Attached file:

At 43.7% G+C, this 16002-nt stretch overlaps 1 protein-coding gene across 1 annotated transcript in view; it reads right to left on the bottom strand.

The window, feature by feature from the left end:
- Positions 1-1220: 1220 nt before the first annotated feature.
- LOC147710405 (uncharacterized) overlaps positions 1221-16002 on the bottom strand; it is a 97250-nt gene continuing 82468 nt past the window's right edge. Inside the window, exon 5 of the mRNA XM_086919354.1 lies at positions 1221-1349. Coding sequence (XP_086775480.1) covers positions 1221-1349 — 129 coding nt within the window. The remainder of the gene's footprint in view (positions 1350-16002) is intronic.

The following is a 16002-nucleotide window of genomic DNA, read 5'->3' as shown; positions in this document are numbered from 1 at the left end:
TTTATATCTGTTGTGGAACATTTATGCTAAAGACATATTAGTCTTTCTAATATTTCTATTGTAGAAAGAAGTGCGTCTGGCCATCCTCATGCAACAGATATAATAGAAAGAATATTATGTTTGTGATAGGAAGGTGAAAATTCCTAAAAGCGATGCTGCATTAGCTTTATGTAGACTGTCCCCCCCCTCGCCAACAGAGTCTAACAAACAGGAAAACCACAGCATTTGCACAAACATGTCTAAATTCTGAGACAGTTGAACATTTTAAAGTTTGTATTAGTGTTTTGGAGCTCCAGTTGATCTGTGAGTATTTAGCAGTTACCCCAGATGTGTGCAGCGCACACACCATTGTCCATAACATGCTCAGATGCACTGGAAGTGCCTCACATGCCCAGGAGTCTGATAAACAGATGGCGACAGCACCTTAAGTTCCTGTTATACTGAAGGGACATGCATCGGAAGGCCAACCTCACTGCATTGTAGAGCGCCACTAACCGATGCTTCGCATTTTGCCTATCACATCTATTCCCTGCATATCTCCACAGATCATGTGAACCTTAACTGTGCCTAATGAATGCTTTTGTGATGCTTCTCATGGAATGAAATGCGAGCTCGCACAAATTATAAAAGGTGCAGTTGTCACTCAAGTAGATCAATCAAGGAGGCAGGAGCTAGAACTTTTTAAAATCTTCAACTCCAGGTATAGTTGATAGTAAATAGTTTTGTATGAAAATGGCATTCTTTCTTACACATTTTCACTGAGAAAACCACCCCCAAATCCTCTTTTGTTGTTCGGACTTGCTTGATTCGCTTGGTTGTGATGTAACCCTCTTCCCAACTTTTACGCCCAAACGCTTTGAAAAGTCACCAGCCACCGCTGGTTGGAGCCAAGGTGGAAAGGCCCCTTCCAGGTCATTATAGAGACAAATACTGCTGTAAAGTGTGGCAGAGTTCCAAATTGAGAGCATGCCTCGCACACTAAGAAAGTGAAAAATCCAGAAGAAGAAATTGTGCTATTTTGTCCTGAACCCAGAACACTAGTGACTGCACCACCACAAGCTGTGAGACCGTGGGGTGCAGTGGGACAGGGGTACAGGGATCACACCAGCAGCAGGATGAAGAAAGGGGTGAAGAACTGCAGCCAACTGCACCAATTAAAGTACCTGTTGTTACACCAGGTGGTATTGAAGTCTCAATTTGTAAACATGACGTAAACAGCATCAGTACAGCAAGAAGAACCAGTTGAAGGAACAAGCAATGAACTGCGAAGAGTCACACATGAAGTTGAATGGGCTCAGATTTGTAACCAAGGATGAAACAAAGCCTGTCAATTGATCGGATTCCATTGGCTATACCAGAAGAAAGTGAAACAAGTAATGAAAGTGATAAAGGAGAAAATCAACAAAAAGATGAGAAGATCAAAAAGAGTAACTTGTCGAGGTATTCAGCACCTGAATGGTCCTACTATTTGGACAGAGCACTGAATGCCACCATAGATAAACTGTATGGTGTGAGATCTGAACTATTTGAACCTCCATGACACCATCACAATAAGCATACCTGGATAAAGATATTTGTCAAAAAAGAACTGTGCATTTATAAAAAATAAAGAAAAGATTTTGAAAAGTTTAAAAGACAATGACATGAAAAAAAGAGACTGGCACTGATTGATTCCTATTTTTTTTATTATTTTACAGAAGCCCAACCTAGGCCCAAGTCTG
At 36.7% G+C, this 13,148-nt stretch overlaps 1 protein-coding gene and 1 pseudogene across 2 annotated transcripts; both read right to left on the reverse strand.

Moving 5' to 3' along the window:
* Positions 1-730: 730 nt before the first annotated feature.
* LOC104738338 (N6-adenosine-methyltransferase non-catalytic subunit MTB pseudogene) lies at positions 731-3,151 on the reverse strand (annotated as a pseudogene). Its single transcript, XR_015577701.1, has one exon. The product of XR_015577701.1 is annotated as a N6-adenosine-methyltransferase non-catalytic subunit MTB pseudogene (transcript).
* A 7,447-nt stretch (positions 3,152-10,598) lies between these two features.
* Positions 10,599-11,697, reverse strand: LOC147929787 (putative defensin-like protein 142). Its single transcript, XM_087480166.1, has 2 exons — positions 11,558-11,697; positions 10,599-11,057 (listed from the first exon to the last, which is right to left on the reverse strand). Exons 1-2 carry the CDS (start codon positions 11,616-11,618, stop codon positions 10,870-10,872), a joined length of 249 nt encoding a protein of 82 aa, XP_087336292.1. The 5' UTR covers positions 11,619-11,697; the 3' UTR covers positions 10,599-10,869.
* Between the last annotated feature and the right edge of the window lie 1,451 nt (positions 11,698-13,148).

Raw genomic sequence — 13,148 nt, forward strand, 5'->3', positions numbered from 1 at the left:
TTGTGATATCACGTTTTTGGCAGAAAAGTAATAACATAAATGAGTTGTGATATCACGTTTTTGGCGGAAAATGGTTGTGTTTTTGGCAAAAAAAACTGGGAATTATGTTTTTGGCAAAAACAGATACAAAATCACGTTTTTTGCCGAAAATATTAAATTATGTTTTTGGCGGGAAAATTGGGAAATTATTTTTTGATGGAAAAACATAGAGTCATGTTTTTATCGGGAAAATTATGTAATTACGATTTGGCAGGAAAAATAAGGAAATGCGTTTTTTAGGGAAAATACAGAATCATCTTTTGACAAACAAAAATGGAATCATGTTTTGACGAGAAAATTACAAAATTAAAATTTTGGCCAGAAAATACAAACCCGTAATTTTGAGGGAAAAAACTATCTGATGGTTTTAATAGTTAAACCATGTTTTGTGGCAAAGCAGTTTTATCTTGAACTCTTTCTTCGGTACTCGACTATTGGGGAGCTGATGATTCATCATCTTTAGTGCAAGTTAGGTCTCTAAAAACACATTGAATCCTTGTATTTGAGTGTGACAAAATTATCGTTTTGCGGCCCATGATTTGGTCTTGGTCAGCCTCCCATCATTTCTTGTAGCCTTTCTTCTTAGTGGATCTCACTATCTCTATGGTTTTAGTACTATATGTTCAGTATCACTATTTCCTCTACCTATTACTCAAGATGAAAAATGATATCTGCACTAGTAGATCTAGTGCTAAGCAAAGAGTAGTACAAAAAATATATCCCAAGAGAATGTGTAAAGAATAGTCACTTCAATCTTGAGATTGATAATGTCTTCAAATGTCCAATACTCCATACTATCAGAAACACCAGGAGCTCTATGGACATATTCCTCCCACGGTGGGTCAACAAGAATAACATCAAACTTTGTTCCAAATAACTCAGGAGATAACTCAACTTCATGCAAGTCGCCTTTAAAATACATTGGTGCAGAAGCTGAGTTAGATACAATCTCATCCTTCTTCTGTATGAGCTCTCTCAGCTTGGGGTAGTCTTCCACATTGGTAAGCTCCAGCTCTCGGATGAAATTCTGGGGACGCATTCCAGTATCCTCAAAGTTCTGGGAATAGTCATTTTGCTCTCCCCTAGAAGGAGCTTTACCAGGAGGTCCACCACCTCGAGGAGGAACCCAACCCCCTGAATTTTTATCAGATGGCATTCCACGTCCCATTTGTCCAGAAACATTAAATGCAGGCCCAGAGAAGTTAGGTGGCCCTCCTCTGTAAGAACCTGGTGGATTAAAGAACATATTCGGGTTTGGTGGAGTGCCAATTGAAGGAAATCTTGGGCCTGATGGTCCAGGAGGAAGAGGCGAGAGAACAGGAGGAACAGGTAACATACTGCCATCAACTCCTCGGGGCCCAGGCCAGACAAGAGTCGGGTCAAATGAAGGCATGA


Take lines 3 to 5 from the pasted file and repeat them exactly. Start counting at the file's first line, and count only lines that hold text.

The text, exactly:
- Positions 1-1220: 1220 nt before the first annotated feature.
- LOC147710405 (uncharacterized) overlaps positions 1221-16002 on the bottom strand; it is a 97250-nt gene continuing 82468 nt past the window's right edge. Inside the window, exon 5 of the mRNA XM_086919354.1 lies at positions 1221-1349. Coding sequence (XP_086775480.1) covers positions 1221-1349 — 129 coding nt within the window. The remainder of the gene's footprint in view (positions 1350-16002) is intronic.

The following is a 16002-nucleotide window of genomic DNA, read 5'->3' as shown; positions in this document are numbered from 1 at the left end: